6

I know that CQRS can be implemented with or without event sourcing, but does it work the other side? Does event sourcing without CQRS make sense? If so, how it should be implemented?

5

Yes, it does.

Basically, the entire idea of event-sourcing is just to store the changes that led to the current state, instead of storing the current state. This way, with event-sourcing, you automatically have a history and can run time-series analysis on your data, and try to learn from the past.

Whether you use CQRS is a completely different story: CQRS is about separating the writing to your application from reading from it.

In the same way you can use CQRS without event-sourcing, you can use event-sourcing without CQRS. Both are independent of each other, they just accidentally fit each other very well.

4

CQRS is about separating the reads from the writes. Write operations need things like locking, guaranteed order, and always the latest state. In classical systems (relational databases) you would also give this guarantees to read operations, which comes with a huge performance impact and big issues when it comes to scalability. That's why in CQRS you give read operations a separate copy of the data which is optimized for fast reads, e.g. it is denormalized and put into more efficient, faster systems (e.g. a memory cache), I'd call this a "read view [on the system's data]".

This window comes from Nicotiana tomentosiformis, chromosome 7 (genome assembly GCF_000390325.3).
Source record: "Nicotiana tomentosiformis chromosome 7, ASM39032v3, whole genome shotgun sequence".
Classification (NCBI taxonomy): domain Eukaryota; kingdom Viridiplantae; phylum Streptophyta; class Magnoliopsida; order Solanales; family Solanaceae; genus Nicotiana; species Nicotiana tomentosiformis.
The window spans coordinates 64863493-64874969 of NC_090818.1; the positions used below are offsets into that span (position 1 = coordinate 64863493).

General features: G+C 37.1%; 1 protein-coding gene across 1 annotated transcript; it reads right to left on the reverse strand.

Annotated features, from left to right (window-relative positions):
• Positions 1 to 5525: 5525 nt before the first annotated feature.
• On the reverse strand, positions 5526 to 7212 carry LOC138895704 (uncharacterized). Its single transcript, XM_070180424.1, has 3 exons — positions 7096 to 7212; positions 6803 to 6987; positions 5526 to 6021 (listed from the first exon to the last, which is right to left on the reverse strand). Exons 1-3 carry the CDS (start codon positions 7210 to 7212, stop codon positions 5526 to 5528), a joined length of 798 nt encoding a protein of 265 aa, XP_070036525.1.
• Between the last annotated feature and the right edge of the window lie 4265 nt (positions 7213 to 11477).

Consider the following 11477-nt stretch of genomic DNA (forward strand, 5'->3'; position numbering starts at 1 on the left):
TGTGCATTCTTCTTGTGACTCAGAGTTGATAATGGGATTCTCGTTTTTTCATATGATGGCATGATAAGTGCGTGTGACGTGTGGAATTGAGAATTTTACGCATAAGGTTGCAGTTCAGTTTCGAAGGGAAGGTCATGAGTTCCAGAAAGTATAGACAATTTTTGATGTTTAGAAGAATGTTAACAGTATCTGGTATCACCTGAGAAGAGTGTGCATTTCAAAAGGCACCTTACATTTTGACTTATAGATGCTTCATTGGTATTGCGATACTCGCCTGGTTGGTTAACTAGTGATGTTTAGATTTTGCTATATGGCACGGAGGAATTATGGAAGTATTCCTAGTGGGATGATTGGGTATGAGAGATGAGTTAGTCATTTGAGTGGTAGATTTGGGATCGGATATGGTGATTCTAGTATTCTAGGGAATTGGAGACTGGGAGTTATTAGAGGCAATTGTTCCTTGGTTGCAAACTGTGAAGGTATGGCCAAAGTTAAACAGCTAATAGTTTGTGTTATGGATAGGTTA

CQRS works without ES, because you can create the optimized read view from a traditional data store (e.g. a relational database).

ES does work without CQRS, but only if the number of events is reasonably small. Because you are storing all the changes of the system in a database and every read has to use the same database and iterate over all events that it needs to fulfill the query. Eventually there will be too many events that need to be read in order to answer and the time it takes to answer will become too long.

2

Does event sourcing without CQRS make sense?

Yes, in the sense that CQRS and Event Sourcing are orthogonal concerns.

It's what it says on the tin - you have one model that manages a history, both applying updates to that history in response to commands and constructing from that history the responses to queries.

class BankAccount {
    final History<Transactions> transactions;

    void deposit(Money money) {...}
    Money computeInterestAccruedSince(Date lastReview) { ... }

}
1

I've yet to see a situation where you use ES without CQRS because this would only be the case if you do not need any query/analyses capabilities across more than 1 entity. 99% of all cases this is a requirement ;)

You will definately need something like CQRS if you want to query over multiple entities as you will apply a different way of querying your data other than using event sourcing. (unless you want to replay all events every time you query..) How you go about implementing the CQRS part isn't set in stone though. It just describes reading and writing are 2 seperate concerns handled in different ways.

So in general: No, this does not make any sense.

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